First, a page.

3. It provides a framework for wineries, sommeliers, and wine educators to discuss the incredible diversity of Paso Robles.  Those of us making wine here have been talking for years about how varied the climate, soils, and geography are in Paso Robles, and largely relying on anecdotal descriptions to support our points.  The research that went into the AVAs puts these facts at our fingertips, and facilitates the discussions that show why Paso Robles can make world class wines from grapes as diverse as Cabernet, Syrah, Roussanne, Mourvedre and Zinfandel.  As a quick summary: 
    • The Paso Robles AVA stretches roughly 42 miles east to west and 32 miles north to south. 
    • Average rainfall varies from more than 30 inches a year in extreme western sections (like where Tablas Creek is) to less than 10 inches in areas farther east. 
    • Elevations range from 700 feet to more than 2400 feet. 
    • Soils differ dramatically in different parts of the AVA, from the highly calcareous hills out near us to sand, loam and alluvial soils in the Estrella River basin. 
    • The warmest parts of the AVA accumulate roughly 20% more heat (measured by growing degree degree days) than the coolest.  This difference in temperatures is enough to make the cooler parts of the AVA a Winkler Region II in the commonly used scale of heat summation developed at UC Davis, while the warmest sections are a Winkler Region IV.  This is the equivalent difference between regions like Bordeaux or Alsace (both Winkler II areas) and Jumilla or Priorat (both Winkler IV areas).

How I expect to see the AVAs used in the marketplace

A criticism that I see commonly tossed out by the opponents of new AVAs (and not just Paso Robles') is that an AVA may be approved before it has meaning in the marketplace.  To me, that's putting the cart before the horse.  At the time ours were approved, really only the Templeton Gap AVA had any particular association in the market, and that was mostly as a geographical feature more than as a delineated area (in fact, much of what locals refer to as the Templeton Gap lies west of the Paso Robles AVA entirely).

Given that relative lack of market knowledge about the sub-regions of Paso Robles, should the TTB have denied the petition?  If they had, it's hard to see how these regions could ever be recognized.  Drawing the lines is an essential step in allowing those regions to develop an identity.  At that point, it's up to the wineries within (or at least, who source grapes from) those regions to make their names.  If they're successful at associating the region with quality and distinctiveness, the market will follow.  What is key is that the lines are drawn using good science, and I think that it's here that the Paso Robles petitions were particularly strong.  The climate, soils, and elevation studies that went into the proposals were the most comprehensive that the TTB has ever received, and I believe they will stand the test of time.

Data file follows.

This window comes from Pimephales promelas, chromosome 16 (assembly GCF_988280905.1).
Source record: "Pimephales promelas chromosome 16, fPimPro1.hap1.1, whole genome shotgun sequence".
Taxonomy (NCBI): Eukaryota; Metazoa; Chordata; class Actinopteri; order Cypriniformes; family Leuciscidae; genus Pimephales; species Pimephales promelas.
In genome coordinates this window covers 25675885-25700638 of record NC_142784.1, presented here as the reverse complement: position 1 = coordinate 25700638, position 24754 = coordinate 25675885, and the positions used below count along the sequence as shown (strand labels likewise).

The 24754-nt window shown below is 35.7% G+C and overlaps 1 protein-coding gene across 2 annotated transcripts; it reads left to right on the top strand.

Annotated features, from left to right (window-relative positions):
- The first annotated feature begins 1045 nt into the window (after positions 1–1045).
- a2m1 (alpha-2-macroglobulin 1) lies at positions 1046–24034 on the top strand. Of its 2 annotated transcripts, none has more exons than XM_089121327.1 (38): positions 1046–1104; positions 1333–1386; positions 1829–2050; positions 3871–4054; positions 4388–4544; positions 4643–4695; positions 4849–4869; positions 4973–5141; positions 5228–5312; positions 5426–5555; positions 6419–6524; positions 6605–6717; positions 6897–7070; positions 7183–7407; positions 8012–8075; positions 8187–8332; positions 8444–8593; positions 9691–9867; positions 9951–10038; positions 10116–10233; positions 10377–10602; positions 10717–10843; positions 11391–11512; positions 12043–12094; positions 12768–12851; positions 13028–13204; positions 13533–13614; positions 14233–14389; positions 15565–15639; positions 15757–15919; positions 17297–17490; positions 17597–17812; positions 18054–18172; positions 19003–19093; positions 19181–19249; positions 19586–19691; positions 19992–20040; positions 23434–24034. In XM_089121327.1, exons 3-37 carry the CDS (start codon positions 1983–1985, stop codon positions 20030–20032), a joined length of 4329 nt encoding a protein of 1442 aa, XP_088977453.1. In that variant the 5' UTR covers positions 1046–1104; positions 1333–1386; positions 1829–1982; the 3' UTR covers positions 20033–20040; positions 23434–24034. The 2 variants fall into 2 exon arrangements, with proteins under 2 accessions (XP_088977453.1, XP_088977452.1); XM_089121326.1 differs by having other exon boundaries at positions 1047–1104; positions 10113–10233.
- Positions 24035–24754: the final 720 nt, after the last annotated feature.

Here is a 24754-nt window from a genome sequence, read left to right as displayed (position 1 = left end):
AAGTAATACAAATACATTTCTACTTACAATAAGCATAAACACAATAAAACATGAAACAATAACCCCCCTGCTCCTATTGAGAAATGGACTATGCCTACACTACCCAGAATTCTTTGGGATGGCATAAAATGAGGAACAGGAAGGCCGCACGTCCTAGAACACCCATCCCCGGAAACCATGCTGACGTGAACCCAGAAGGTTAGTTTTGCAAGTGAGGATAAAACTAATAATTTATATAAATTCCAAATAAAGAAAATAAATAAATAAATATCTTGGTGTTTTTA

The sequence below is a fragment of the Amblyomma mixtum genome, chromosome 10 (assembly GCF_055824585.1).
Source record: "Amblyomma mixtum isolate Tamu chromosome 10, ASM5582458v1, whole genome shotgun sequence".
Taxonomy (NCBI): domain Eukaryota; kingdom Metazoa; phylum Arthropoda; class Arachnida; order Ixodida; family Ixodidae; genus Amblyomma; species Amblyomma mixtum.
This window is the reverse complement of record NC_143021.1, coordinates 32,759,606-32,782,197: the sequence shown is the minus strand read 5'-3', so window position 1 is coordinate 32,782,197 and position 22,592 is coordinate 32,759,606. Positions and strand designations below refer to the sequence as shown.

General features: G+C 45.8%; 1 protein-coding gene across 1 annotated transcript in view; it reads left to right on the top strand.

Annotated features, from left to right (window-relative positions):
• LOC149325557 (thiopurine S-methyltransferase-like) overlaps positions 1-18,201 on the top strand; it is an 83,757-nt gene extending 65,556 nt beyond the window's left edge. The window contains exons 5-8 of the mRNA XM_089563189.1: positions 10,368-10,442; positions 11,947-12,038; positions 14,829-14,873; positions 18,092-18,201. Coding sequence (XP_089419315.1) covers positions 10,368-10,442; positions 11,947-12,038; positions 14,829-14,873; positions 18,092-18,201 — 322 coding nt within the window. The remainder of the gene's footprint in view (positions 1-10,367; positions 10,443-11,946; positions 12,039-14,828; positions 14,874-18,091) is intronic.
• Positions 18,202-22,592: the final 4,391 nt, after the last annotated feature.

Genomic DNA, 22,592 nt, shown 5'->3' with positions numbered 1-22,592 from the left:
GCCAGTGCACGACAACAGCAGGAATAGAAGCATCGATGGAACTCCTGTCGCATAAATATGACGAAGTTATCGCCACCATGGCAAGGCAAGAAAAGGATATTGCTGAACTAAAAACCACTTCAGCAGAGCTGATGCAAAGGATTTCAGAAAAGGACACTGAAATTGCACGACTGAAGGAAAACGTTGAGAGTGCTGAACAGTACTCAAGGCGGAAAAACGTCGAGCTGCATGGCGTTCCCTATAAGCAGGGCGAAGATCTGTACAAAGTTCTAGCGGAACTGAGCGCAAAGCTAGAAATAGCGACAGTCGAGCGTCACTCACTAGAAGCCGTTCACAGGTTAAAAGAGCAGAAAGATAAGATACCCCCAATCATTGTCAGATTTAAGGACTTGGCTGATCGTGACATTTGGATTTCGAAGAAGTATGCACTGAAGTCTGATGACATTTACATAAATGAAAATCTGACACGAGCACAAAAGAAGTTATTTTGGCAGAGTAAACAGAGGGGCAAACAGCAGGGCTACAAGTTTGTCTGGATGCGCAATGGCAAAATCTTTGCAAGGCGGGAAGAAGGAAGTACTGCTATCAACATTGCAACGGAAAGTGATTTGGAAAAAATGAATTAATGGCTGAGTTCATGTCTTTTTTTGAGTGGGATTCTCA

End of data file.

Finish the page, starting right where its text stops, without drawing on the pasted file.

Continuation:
To get a sense of how we're using the new AVA designations, take a look at some of the wines that we bottled during the second half of this year.  You can see several (Tannat, Petit Manseng, Mourvedre, Cotes de Tablas Blanc, and Panoplie) with the new Adelaida District AVA noted.  The Patelin de Tablas, which incorporates fruit from four of the sub-AVAs, retains the umbrella Paso Robles AVA.  The Full Circle Pinot Noir, sourced from my dad's property about 8 miles south-east of us, carries the Templeton Gap AVA (click the photo to expand it):

LG Group

The distinctions between these different labels will make it easier for us to tell their stories: whether they are estate or not.  Whether they are single-vineyard or not.  Whether they are from our home vineyard or not.  And the fact that they all say Paso Robles should keep the market from being confused as to the bigger picture.

If I had to look into my crystal ball, I'd guess that of the 11 AVAs, there will be 4 or 5 that will achieve some market recognition within the next few years.  There will be another 2 or 3 that will achieve it, but somewhat later.  And there will be a few that never achieve much recognition in the market, either because there doesn't develop a critical mass of wineries located within that AVA to champion their AVA, or because the wineries that are located there decide that they would prefer to remain associated with Paso Robles rather than their sub-region.  And that's OK.  How many AVAs can anyone but the most bookishly-inclined sommelier name?  Even among wine lovers, most would be hard-pressed to name more than 30 of the 231 approved AVAs (as of November 2015).  If Paso Robles can add a few more to the common lexicon, it's a win for all of us here, and for wine lovers everywhere.